Collection 112 Papers of J. Frank Norris
Scope and Contents
Microfilm edition of about 29,000 items relating to the career of pastor, editor, and controversialist John Franklyn Norris. Major topics include: evolution, 1928 presidential election, radio evangelism, communist infiltration of the churches, and internal disruption at Baylor University. Originals (and copyright) is retained by the Dargan-Carver Library, Baptist Sunday School Board, Nashville, TN. Documents record the 1928 presidential election, radio evangelism, communist infiltration of U.S. churches, and internal disruption at Baylor University over the evolution issue, and his leadership among Baptist Fundamentalists in the South. Also included is correspondence between Norris and U.S. presidents Eisenhower, Johnson, Nixon and Truman, and with John Birch, with the U.S. army in China at the time and serving as a missionary with the support of Norris's church. Numerous other religious, political, and social figures are correspondents or subjects in the collection.
- Created: 1928-1952
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Literary Rights to this collection are held by the:
127 9th Avenue, North
John Franklyn Norris was known as a pastor, editor, and controversialist. Following is a chronology of important events in his life, taken directly from a finding aid that came with the microfilm from the Dargan-Carver Library.
1877, Sept. 18 Born in Dadeville, Alabama.
1888 The Norris family moves to a farm near Hubbard City, Texas.
1899 Ordained to the ministry.
1899-1903 Pastor of Baptist Church in Mt. Calm, Texas.
1902 Married to Lillian Gaddy, while a student at Baylor University, Waco, Texas.
1903 Graduates from Baylor with A.B. Resigns a four-year pastorate at Mt. Calm, Texas, and enters Southern Baptist Seminary, Louisville, Kentucky.
1905 Awarded the Th.M. from Southern Seminary, Louisville, Kentucky.
1905-1908 Pastor, Mc Kinney Avenue Baptist Church, Dallas, Texas.
1907-1909 Editor and owner (1908-1909) of Baptist Standard, Dallas Texas.
1909-1952 Pastor of First Baptist Church, Fort Worth, Texas.
1911 A schism costs the First Baptist Church 1,000 members.
1912 Fire destroys church and parsonage; Norris is indicted for arson and after protracted trial acquited. He is then indicted for perjury in connection with the arson, tried and acquitted.
1914 Opposes mission plan of Texas Baptists.
1919 Becomes a leader of the World's Christian Fundamentals Conference.
1920 First Baptist Church discontinues use of Sunday School Board literature, adopting the Bible as their only textbook.
1923 Helps to form the Babptist Bible Union of America. Baptist General Convention of Texas refuses to seat Norris.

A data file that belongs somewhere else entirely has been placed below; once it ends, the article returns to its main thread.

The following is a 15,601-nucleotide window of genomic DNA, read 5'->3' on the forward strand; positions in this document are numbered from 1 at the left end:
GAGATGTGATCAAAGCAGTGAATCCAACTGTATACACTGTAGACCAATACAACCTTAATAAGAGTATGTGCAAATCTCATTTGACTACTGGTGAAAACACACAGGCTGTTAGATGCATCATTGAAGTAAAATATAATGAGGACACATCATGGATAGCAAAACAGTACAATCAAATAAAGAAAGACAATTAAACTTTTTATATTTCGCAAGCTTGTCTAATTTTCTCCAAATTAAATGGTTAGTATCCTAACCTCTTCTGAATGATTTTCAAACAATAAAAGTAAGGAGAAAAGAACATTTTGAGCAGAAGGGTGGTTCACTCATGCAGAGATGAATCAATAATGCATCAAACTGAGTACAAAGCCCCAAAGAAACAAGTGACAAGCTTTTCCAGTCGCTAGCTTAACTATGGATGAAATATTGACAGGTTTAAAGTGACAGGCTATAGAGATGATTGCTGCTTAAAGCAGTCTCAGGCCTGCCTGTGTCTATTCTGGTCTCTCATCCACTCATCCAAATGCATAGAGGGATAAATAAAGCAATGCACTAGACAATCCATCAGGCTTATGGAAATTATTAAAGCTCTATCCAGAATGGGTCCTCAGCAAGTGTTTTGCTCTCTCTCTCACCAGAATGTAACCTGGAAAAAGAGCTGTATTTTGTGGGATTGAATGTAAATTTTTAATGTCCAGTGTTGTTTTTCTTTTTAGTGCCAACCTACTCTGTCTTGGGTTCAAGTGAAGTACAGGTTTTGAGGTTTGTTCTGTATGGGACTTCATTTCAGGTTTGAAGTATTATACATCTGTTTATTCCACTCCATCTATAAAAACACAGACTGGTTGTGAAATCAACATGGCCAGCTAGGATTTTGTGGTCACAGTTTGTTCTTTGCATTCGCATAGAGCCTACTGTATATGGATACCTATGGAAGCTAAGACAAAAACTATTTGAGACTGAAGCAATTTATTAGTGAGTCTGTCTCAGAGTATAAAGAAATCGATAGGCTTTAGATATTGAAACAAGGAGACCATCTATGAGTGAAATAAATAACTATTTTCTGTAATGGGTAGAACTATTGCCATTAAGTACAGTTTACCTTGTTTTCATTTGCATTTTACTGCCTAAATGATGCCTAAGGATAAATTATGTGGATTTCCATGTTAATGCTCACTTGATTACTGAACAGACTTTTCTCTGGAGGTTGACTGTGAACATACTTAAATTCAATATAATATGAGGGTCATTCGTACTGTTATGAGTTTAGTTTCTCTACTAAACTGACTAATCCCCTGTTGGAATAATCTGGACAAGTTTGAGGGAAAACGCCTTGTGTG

1922 Local association withdraws fellowship from First Baptist Church, Fort Worth, Texas.
1924 Baptist General Convention of Texas permanently excludes Norris.
1926 Norris is indicted for murder in the pistol shooting of D.E. Chipps, Fort Worth lumber executive, in the church office. Norris is acquitted on a plea of self-defense.
1928 Active in the presidential campaign, opposing Al Smith for his Catholicism and anti-prohibitionist sympathies.
1935 (-1951) Becomes pastor of Temple Baptist Church, Detroit, Michigan, in addition to his Fort Worth responsibilities. Pastors two large churches simultaneously.
1947 Norris' accusations of Communist sympathy on Louie Newton come to a climax at the Pastor's Conference preceding the Southern Baptist Convention in St. Louis, Missouri.
1950 Spectacular schism in Fundamentalist ranks as G. Beauchamp Vick and others separate from Norris to form a separate organization and seminary.
1952, Aug. 20 Dies at Fundamentalist meeting, Keystone Heights, Florida, of heart attack.
Norris, beginning in 1917, published the newspaper The Searchlight, which later became The Fundamentalist.
For more information see the Encyclopedia of Southern Baptists and Who Was Who In America 1951-1960. Also, Time Magazine of May 19, 1947, p. 70, and September 1, 1952.
27.00 Reels of microfilm
Language of Materials
Arrangement of Material
[The following description is taken word-for-word from a finding aid received with the microfilm from the Dargan-Carver Library.]
These papers consist of the personal correspondence, clippings, records, etc., collected in the personal files of Dr. Norris from 1928 until his death in 1952. Earlier files were destroyed in a fire at the First Baptist Church of Fort Worth. There are 28,315 numbered items, which exclude duplicates (carbons, photostats, duplicate clippings). The files are arranged alphabetically by correspondent, chronologically under each correspondent, with miscellaneous letters grouped at the beginning of each letter of the alphabet, and a sizeable collection of various miscellanea and ephemera following the alphabet.
The collection is of primary importance for the study of the Fundamentalist movement among Baptists from the 1920s into the post-World War II years, especially relative to the methodology and psychology of this particular type of radical dissent.